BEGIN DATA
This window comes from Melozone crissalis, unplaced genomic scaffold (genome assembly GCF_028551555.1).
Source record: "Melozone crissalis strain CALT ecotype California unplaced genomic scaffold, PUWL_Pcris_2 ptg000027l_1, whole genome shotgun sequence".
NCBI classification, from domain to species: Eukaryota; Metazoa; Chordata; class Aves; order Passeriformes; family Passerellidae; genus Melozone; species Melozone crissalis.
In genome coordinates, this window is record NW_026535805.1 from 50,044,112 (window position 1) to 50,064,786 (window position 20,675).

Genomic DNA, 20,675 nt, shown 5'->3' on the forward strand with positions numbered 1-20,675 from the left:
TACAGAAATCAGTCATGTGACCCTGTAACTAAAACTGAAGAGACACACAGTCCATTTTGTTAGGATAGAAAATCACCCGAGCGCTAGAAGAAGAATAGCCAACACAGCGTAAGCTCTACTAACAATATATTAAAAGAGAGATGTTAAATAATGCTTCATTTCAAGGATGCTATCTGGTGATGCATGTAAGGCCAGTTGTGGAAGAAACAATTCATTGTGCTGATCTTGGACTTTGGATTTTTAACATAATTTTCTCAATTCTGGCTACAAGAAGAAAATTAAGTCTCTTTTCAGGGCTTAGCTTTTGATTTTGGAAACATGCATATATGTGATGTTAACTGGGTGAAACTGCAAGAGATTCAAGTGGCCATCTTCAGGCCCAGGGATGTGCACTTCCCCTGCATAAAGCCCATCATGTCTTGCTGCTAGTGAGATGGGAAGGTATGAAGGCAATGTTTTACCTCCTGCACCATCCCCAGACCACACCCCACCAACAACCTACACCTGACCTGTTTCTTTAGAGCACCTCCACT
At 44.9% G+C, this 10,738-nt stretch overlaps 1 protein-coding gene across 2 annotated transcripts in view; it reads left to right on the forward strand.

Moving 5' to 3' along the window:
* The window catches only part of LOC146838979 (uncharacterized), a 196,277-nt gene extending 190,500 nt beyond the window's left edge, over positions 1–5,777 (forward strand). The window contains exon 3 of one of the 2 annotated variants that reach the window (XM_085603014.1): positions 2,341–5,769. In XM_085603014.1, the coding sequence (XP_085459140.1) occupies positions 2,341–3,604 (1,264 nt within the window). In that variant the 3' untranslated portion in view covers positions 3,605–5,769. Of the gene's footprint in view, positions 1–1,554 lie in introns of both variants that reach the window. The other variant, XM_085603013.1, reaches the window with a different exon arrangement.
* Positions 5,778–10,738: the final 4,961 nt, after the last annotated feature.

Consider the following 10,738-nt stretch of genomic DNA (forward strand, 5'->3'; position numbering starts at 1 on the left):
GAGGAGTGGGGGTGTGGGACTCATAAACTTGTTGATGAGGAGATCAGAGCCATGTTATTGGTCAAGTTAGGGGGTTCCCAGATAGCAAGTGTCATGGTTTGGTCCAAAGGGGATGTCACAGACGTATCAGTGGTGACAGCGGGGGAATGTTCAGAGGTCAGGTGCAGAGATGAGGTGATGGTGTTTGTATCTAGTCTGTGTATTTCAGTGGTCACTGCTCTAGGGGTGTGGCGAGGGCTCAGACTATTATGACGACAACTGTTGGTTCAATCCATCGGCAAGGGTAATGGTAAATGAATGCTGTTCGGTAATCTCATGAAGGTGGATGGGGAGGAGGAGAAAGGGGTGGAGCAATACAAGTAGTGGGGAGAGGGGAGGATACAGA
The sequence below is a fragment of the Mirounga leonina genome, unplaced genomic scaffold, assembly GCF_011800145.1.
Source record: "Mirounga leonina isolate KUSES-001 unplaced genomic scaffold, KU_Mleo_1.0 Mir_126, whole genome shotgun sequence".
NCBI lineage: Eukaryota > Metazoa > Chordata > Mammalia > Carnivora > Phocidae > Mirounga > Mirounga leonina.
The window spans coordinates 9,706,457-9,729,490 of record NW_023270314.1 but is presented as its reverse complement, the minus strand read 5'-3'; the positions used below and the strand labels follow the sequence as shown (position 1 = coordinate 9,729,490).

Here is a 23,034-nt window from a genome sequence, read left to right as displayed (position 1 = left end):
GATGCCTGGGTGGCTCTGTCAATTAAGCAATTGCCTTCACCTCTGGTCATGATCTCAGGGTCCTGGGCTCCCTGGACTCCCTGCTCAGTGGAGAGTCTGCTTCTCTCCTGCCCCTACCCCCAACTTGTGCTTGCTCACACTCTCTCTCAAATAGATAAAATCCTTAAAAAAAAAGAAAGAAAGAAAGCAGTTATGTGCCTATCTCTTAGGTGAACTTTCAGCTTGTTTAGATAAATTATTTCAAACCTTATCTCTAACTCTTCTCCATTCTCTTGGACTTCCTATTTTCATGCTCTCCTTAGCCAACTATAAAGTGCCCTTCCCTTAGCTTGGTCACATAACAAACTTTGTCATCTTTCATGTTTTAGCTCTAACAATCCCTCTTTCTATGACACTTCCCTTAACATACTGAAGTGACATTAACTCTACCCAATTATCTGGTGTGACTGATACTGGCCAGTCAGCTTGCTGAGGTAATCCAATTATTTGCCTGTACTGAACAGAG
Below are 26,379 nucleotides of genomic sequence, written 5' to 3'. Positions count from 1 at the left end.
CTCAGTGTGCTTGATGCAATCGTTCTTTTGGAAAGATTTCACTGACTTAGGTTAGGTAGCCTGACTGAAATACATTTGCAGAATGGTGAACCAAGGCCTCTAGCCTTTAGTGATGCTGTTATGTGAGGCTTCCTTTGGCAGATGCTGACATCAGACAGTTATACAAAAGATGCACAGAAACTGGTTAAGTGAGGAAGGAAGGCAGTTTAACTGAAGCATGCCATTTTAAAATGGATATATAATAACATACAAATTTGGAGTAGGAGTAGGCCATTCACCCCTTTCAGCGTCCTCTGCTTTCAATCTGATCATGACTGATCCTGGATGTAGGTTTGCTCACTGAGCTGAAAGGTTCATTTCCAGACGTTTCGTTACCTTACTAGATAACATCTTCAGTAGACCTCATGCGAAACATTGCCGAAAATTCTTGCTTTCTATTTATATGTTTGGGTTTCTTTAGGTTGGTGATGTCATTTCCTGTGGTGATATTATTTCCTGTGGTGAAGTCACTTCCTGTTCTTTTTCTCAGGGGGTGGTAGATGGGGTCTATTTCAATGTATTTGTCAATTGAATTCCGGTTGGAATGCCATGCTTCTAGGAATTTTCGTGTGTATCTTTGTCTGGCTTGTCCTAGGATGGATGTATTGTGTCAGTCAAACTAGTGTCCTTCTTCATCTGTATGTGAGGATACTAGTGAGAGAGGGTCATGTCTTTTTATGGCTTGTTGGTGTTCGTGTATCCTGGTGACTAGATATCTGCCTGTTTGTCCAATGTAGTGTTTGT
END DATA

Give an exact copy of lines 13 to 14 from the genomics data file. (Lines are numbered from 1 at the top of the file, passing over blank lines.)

The sequence below is a fragment of the Mirounga leonina genome, unplaced genomic scaffold, assembly GCF_011800145.1.
Source record: "Mirounga leonina isolate KUSES-001 unplaced genomic scaffold, KU_Mleo_1.0 Mir_126, whole genome shotgun sequence".